Chet Speed
(703) 838-0033 ext. 364

17 September 2015

AMGA 2015 Medical Group Risk Survey Finds Members Are Transitioning to Risk-Based Payments, but Significant Impediments Exist

Alexandria, VA – September 17, 2015 – The American Medical Group Association (AMGA) today announced that multispecialty medical groups (MSMGs) and integrated delivery systems (IDSs) expect fee-for-service payments to decline by 24 percent over the next two years, yet barriers are slowing the transition to value-based care according to results from a new survey.

There has been much discussion focused on the need for risk- or value-based payments among policymakers, yet there has been much less discussion on how to actually achieve that value.

AMGA’s survey found that among commercial insurers, a lack of access to administrative claims data, a lack of transparency into cost and quality data, and ineffectiveness of attribution methodologies rated as the highest areas of concern. Concerns with Federal programs included ineffective attribution, benchmarking and risk-adjustment methodologies, followed by the lack of a standardized data submission and feedback processes. While both financial and data issues were included, data issues were perceived as more significant.

Respondents also noted a lack of risk offerings from insurers in their local markets, preventing them from being able to take the necessary risk. Twenty-two percent of survey respondents indicated that no insurers were offering risk-based products in their market, while 48 percent stated that only 1-to-19 percent of insurers were offering risk-based arrangements in their market.

The survey also showed that 41 percent of respondents needed between three to five years before they could accept downside risk, while 17 percent stated they needed more than six years to accept downside risk. This demonstrates that transitioning to risk may take longer than policymakers anticipate.

Results show revenues from commercial Accountable Care Organizations (ACOs) and partial- and full- capitation arrangements are expected to double by 2017. Revenues from Federal value-based arrangements such as ACOs and Medicare Advantage are expected to grow between 20 and 36 percent. These payment changes are occurring as Congress and the Department of Health and Human Services (HHS) are embarking on an ambitious plan that essentially mandates providers accepting payment risk over the next several years. 

Importantly, the survey also detailed tools that the Federal government and commercial payors can offer providers to accelerate the transition to risk-based payments. Access to administrative claims data, improved data transparency and data exchange processes, and improved attribution, benchmarking, and risk-adjustment methods will help providers, payors, and patients succeed in a new value-based payment system.

“Our members understand the importance of transitioning to a value-based payment system, in fact many are already moving in that direction,” said Chester A. Speed, JD, LLLM, Vice President, Public Policy at AMGA. “This transition will be challenging and medical groups need policymakers and commercial insurers to partner with them to offer the tools they need to be successful in a new risk environment. We at AMGA look forward to working with Congress, HHS, and the commercial sector to implement the strategies that will drive success in a value-based healthcare system.”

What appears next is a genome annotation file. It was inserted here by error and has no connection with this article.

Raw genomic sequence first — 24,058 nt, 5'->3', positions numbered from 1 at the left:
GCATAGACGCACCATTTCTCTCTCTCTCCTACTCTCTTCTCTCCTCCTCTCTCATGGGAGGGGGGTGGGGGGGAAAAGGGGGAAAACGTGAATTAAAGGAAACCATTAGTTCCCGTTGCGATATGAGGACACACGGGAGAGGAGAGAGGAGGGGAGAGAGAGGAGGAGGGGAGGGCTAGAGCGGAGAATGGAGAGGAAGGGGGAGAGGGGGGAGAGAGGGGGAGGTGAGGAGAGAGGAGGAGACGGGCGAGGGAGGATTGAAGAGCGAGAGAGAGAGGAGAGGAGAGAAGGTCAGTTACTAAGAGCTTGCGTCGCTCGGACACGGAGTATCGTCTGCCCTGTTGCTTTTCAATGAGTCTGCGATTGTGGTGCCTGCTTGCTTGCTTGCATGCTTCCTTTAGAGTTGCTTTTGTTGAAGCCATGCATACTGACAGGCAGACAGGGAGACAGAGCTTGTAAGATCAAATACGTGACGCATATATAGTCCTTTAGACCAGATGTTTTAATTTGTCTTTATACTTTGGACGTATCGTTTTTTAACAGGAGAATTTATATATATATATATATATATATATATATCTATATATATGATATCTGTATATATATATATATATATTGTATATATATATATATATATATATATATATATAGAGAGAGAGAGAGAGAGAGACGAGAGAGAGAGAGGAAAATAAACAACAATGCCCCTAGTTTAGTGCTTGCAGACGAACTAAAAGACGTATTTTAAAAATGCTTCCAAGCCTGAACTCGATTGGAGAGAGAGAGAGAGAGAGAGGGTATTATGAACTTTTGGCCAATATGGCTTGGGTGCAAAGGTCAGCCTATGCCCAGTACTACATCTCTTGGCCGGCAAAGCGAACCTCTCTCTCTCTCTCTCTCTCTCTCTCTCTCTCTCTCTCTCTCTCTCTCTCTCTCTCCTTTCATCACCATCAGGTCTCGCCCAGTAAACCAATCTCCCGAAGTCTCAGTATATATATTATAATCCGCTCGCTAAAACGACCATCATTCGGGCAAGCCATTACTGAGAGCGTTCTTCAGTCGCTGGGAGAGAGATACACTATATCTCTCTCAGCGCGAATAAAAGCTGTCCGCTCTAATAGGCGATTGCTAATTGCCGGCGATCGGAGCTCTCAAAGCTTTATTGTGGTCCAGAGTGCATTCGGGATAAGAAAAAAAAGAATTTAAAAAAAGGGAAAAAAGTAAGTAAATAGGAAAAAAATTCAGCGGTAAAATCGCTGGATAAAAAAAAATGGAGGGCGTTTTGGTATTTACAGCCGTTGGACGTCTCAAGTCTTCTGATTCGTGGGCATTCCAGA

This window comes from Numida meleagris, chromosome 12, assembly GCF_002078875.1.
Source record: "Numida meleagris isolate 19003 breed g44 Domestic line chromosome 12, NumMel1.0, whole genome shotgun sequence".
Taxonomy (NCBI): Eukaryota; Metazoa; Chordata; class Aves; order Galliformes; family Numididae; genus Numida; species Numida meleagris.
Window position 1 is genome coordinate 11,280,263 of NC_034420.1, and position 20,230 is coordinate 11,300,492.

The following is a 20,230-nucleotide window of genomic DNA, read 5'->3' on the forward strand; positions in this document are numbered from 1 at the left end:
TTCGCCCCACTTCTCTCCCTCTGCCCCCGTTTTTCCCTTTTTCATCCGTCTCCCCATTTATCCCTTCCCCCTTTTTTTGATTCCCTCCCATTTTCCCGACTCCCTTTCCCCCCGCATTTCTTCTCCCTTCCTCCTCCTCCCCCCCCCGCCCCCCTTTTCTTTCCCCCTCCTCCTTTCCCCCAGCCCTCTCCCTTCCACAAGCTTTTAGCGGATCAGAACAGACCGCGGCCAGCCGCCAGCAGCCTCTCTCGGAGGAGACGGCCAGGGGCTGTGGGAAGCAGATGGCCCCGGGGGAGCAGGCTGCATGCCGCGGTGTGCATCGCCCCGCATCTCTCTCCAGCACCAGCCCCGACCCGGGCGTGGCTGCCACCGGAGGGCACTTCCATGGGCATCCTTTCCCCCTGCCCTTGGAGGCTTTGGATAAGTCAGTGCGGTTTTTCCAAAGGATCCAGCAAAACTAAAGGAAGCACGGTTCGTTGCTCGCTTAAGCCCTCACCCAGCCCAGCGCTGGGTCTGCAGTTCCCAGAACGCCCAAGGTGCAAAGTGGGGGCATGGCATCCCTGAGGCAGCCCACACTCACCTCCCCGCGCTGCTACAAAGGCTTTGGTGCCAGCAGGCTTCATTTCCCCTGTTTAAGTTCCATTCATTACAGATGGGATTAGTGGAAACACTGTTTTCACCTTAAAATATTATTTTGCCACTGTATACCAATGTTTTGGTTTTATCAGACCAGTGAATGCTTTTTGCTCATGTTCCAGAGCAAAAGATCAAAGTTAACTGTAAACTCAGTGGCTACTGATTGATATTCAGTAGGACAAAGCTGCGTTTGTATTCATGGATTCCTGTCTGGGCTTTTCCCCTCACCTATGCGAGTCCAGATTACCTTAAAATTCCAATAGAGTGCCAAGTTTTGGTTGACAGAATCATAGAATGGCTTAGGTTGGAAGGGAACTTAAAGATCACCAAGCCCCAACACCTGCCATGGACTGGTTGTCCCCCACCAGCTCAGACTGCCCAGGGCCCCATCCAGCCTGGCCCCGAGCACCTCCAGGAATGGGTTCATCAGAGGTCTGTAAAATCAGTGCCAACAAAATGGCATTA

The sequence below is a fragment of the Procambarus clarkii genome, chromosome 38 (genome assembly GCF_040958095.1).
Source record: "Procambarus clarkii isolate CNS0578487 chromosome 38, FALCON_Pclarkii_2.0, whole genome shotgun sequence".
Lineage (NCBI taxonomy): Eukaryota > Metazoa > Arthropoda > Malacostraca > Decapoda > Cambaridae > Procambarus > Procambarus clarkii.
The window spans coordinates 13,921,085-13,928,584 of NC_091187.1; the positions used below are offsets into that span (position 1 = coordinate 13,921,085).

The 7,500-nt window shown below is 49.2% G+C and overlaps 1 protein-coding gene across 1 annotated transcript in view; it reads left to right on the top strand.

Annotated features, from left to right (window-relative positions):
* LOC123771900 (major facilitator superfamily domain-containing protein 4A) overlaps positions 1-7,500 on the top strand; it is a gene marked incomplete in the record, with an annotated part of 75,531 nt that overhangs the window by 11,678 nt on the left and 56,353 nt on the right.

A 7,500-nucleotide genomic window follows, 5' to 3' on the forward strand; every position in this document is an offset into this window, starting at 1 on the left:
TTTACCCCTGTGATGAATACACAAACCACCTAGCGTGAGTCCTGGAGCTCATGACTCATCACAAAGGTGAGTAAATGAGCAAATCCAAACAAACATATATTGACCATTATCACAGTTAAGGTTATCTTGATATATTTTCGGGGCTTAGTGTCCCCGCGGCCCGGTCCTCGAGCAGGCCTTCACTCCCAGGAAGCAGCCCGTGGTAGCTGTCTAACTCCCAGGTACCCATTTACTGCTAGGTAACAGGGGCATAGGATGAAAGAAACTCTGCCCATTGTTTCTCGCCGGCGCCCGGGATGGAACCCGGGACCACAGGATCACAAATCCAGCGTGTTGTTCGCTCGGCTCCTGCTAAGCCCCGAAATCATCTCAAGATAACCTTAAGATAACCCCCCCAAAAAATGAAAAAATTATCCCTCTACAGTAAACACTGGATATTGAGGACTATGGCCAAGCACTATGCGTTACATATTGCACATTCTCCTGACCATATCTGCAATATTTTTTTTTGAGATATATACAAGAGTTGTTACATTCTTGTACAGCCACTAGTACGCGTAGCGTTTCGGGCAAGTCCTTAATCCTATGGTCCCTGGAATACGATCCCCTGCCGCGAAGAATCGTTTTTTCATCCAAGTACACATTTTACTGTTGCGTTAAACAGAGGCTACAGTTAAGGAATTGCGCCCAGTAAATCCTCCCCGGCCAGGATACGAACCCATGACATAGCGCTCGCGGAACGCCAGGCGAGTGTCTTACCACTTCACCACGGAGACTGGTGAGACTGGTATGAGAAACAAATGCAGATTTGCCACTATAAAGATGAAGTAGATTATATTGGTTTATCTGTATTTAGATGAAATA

The AMGA 2015 Medical Group Risk Survey presents data received from 115 respondents representing 101 AMGA-member medical groups throughout the U.S. The data includes breakdowns by organization structure, group size, and geographical region. Respondents included small to large MSMGs with health plans (5 percent) and without health plans (43 percent), as well as IDSs with health plans (15 percent) and without health plans (37 percent).

For more information about the survey results, click here.

About the American Medical Group Association
The American Medical Group Association is a 501(c)(6) trade association representing medical groups, health systems, and other organized systems of care, including some of the nation's largest, most prestigious integrated delivery systems. AMGA is a leading voice in advocating for efficient, team-based, and accountable care. AMGA members encompass all models of organized systems of care in the healthcare industry, including: physician-owned, independent group practices, integrated delivery systems, hospital-affiliated medical groups, independent practice associations (IPAs), academic and faculty practices, accountable care organizations, and high-performing health systems. More than 170,000 physicians practice in AMGA member organizations, providing healthcare services for 120 million patients (one in three Americans). Headquartered in Alexandria, Virginia, AMGA is the strategic partner for these organizations, providing a comprehensive package of benefits, including political advocacy, educational and networking programs, publications, benchmarking data services, and financial and operations assistance.